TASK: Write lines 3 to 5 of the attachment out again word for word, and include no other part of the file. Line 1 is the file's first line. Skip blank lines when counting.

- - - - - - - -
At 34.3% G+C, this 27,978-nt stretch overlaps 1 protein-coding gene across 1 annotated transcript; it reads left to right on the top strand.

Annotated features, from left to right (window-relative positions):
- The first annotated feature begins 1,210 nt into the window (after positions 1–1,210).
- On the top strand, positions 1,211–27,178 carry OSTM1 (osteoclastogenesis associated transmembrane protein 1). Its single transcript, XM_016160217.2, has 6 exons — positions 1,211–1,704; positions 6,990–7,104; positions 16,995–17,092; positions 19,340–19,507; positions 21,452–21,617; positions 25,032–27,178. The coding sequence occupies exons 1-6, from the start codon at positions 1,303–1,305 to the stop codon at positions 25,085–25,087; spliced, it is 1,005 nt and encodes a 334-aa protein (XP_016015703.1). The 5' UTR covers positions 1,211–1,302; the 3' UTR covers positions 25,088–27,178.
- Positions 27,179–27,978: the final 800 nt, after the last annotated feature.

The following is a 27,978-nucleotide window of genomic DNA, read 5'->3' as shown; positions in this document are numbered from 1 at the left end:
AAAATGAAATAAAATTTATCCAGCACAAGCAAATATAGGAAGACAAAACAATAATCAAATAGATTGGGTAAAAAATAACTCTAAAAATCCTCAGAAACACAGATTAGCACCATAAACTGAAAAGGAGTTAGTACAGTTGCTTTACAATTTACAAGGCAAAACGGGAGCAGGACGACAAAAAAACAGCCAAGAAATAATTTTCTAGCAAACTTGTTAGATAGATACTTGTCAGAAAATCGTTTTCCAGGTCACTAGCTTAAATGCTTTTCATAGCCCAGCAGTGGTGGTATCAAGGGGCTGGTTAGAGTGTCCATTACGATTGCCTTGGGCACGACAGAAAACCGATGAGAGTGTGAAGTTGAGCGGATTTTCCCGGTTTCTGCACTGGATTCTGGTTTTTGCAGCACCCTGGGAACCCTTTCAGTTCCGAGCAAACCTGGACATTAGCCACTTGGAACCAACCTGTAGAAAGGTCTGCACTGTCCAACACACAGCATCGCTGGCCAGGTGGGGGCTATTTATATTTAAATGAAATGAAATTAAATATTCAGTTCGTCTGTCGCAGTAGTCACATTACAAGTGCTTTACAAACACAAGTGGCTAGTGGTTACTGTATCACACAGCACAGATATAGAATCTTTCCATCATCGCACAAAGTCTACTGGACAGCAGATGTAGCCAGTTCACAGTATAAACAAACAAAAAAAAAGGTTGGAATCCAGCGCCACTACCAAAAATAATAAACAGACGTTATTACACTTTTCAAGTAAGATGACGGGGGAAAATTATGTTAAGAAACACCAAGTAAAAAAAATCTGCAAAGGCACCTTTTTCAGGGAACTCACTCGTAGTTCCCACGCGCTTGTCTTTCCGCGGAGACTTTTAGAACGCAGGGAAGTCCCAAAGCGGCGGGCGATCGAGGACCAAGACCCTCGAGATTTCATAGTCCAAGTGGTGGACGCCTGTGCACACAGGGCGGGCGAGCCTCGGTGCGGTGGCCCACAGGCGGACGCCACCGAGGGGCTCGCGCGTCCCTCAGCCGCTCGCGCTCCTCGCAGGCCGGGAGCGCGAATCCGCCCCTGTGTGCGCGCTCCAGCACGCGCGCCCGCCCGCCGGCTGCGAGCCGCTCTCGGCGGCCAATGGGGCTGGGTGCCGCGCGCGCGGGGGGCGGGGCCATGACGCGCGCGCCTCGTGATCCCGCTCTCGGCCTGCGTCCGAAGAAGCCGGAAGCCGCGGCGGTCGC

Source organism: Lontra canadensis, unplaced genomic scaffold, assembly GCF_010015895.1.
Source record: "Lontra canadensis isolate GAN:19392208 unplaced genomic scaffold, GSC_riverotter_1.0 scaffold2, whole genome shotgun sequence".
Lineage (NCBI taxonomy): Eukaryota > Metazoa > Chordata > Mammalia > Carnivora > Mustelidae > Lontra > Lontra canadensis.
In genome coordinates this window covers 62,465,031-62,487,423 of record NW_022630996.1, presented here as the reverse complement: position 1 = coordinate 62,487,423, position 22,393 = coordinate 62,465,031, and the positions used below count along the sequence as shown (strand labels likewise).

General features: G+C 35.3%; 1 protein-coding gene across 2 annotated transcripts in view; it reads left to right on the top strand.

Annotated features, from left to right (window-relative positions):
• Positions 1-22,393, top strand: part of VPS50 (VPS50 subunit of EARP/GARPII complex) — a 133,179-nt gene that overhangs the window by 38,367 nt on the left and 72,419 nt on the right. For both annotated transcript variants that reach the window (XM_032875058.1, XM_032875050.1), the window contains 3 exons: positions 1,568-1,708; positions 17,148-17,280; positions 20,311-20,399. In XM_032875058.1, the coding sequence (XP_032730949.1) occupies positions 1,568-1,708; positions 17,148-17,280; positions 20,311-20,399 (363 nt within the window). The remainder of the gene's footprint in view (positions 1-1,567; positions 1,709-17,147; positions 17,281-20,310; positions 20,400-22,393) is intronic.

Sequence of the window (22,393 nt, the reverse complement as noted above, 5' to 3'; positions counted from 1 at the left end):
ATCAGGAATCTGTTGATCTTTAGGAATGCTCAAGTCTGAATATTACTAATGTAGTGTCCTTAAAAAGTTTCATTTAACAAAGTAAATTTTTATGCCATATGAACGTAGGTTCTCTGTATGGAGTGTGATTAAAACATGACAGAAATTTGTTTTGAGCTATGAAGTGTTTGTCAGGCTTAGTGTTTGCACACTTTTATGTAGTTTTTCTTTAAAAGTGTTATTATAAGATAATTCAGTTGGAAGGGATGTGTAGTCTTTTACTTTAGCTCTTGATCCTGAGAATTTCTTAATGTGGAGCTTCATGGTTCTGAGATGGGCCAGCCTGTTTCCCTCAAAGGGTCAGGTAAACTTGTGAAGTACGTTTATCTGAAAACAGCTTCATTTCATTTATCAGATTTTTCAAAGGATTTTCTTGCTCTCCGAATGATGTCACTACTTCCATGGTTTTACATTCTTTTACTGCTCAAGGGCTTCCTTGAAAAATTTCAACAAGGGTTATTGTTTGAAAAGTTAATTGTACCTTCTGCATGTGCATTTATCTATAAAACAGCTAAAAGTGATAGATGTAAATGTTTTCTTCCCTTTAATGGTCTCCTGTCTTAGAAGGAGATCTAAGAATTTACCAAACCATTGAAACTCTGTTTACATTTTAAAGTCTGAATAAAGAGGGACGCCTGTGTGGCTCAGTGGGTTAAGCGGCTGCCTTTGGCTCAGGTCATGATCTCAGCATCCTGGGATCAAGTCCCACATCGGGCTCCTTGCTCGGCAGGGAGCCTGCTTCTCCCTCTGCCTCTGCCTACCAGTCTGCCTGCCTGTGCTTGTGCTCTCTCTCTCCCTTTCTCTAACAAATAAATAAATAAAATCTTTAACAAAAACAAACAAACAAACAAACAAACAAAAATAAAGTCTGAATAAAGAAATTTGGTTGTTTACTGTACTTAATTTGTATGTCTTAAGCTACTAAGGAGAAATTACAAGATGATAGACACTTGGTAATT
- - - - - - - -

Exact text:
- The first annotated feature begins 1,210 nt into the window (after positions 1–1,210).
- On the top strand, positions 1,211–27,178 carry OSTM1 (osteoclastogenesis associated transmembrane protein 1). Its single transcript, XM_016160217.2, has 6 exons — positions 1,211–1,704; positions 6,990–7,104; positions 16,995–17,092; positions 19,340–19,507; positions 21,452–21,617; positions 25,032–27,178. The coding sequence occupies exons 1-6, from the start codon at positions 1,303–1,305 to the stop codon at positions 25,085–25,087; spliced, it is 1,005 nt and encodes a 334-aa protein (XP_016015703.1). The 5' UTR covers positions 1,211–1,302; the 3' UTR covers positions 25,088–27,178.
- Positions 27,179–27,978: the final 800 nt, after the last annotated feature.